I plan to explore the mysterious, heightened quality of Salinger’s writing by putting language to the techniques and devices that contribute to a sense of the fantastical. And I propose to talk about these techniques and devices in the context of writerly tricks, games, and pranks. Perhaps much of what lends Salinger’s work its magical character is, in fact, magic, in the sense of sleight of hand and intentional artifice and trickery. Salinger’s writing is full of feints and winks and a willingness to play. For example, Salinger’s signature snappy vernacular dialogue often takes on properties of theatrical improvisation through which characters play off one another with the aim of keeping the conversation going to reach a point of emotional payoff. This is particularly evident in the exchange between Seymour and Sybil in “A Perfect Day for Bananafish,” in which the collaborative back-and-forth between the two players leads to the creation of the myth of the bananafish. A kind of prank Salinger plays on the reader is the couching of his narratives in the authorship of the fictional Buddy Glass and the creation of a Glass superstructure of linked stories. In the opening section of “Zooey,” Buddy says, “what I’m about to offer isn’t really a short story at all but a sort of prose home movie” (Franny and Zooey 47). Buddy’s proclamation of documentary is complicated by the fact that we know this is fictional story by Salinger and, even within the logic of the Glass family chronicling, it’s clear that Buddy was not there for the events of the story. Buddy, like his trickster creator, seems to be almost daring the reader to accuse him of invention. Salinger also incorporates visual tricks in his narratives in what Martin Bidney calls “aesthetic epiphanies” (117). Bidney talks about how the turning point in a Salinger story is often accompanied by a game of fort-da with a coded aesthetic object, such as the blue-coated Phoebe disappearing and reappearing as she goes round and round the carousel in Catcher, or the little girl turning her doll’s head to face Seymour in the poem in “Zooey.” Other forms of games and tricks in Salinger include the use of framing devices, the employment of a play-set New York that is at once familiar and fake, and the winking italicization of words and syllables to inflect layers of meaning.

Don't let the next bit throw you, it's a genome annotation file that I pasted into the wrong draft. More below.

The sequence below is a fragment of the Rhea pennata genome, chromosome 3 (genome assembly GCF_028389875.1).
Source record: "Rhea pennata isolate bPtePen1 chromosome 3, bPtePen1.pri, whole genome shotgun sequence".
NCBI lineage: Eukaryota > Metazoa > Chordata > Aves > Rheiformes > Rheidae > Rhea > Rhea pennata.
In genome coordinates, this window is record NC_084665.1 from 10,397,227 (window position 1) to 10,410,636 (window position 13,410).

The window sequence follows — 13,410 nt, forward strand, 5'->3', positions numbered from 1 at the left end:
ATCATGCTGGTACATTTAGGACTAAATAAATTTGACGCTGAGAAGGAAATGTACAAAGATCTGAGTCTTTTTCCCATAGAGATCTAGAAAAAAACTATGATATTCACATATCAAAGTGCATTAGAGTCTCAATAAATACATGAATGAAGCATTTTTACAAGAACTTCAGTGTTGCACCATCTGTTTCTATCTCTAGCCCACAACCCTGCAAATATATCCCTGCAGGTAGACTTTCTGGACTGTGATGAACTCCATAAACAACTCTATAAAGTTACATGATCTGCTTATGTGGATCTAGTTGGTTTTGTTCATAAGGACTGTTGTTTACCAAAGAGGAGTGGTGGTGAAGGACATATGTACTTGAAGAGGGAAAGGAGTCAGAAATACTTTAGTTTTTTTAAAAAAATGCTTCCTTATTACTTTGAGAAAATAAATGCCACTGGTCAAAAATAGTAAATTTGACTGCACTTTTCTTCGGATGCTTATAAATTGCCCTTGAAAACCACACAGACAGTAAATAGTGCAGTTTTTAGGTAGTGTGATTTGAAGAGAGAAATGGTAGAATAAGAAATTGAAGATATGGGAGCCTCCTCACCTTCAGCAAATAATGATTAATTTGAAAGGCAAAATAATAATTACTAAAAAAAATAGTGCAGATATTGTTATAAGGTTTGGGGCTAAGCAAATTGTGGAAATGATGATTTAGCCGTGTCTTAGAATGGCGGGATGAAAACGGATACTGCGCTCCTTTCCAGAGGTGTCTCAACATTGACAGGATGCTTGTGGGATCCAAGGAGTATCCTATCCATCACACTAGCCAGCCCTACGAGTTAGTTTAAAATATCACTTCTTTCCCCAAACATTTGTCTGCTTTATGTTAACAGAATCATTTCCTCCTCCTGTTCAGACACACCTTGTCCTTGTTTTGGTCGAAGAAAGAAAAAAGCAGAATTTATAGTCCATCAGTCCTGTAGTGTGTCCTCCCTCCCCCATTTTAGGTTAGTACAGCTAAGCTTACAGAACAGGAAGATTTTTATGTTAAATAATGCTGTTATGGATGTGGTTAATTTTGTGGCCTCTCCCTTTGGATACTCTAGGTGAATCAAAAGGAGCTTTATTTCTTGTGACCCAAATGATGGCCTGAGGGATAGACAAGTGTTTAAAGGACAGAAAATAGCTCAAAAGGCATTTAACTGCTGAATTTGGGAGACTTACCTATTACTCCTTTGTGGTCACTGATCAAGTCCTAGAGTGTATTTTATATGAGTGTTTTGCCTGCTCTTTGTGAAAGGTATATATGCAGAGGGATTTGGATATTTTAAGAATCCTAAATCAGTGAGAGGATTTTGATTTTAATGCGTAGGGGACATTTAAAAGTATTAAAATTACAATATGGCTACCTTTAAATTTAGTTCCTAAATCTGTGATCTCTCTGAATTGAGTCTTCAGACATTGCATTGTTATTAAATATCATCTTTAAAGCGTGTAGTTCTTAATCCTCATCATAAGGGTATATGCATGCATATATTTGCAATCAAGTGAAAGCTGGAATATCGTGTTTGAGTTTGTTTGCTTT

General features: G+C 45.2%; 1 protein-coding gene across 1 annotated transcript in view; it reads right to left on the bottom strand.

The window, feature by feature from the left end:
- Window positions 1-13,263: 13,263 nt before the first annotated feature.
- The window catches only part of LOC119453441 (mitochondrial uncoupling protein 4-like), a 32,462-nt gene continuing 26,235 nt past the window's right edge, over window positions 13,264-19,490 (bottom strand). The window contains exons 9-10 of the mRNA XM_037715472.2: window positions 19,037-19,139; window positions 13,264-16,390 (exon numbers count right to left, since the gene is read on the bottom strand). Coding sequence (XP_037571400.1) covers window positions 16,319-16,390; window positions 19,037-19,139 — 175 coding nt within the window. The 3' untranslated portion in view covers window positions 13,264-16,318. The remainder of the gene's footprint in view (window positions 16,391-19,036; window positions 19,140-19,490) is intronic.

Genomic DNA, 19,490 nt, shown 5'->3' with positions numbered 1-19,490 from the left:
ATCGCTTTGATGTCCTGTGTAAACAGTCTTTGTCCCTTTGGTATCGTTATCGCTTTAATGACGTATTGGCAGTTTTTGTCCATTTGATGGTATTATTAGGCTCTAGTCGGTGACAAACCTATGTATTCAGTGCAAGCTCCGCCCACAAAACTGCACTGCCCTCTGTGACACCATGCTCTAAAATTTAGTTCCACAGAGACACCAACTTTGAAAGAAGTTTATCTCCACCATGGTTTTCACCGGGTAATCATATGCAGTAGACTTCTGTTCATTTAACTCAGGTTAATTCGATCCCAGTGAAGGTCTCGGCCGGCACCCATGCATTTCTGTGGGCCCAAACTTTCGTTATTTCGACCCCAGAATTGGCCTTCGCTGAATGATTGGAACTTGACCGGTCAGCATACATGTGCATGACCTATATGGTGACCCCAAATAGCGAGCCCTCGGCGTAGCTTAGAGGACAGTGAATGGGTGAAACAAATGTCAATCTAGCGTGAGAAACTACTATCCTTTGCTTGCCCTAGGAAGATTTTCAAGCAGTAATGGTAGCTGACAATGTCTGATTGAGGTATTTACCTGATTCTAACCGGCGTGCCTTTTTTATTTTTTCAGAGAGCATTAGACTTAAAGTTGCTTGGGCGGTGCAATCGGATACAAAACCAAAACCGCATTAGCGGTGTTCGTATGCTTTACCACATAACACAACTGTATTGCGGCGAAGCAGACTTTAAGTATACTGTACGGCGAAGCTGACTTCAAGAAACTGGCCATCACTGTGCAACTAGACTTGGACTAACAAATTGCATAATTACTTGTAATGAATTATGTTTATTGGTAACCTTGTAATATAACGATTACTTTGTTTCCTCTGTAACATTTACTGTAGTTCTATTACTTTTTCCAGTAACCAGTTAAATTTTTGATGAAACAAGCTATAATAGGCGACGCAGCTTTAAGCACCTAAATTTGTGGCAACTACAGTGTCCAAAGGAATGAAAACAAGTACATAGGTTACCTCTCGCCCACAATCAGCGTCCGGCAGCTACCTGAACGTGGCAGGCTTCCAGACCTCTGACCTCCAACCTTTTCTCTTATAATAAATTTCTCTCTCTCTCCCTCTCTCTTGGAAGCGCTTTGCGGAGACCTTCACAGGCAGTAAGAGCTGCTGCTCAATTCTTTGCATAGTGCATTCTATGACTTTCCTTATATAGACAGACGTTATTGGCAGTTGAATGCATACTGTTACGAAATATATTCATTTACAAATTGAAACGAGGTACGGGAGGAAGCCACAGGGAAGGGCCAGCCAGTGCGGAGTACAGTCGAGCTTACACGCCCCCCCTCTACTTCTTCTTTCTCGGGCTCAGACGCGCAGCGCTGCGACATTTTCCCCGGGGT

By using literary tricks and games and playfully drawing attention to his fiction’s constructedness, Salinger leaves his secrets hiding in plain sight. In this way, Salinger is not giving us the typical things to interpret—characters don’t stand for things; plots are abandoned ambiguously—which may point to the frustrating quality that has made Salinger difficult from a critical standpoint and has contributed to many critics’ dismissals of Salinger as cute or gimmicky. There’s a quality of beating readers to the punch and explicitly showing them how his effects are achieved. Moreover, by working in framed miniature, Salinger does not take on the big social issues that often invite literary analysis—George Steiner once complained that Salinger “demands of his readers nothing in the way of literacy or political interest.” When thinking about Salinger as troublesome to critics, it is important to note that, conversely, critics and analysts were difficult for Salinger. His works contain a number of scathing portraits of academia and psychoanalysis, including the pompous Lane Coutell bragging about his A-grade English paper in “Franny,” the hopeless teachers at Holden Caulfield’s lousy prep school, and the amateur-analyst figure of Muriel’s mother, who tries to diagnose Seymour in “A Perfect Day for Bananafish” and “Raise High the Roof Beam, Carpenters.” Salinger’s work seems to favor a phenomenological approach, emphasizing the experience of reading over interpretation, one that might win the embrace of Holden, who reflects, “I’m quite illiterate, but I read a lot” (24).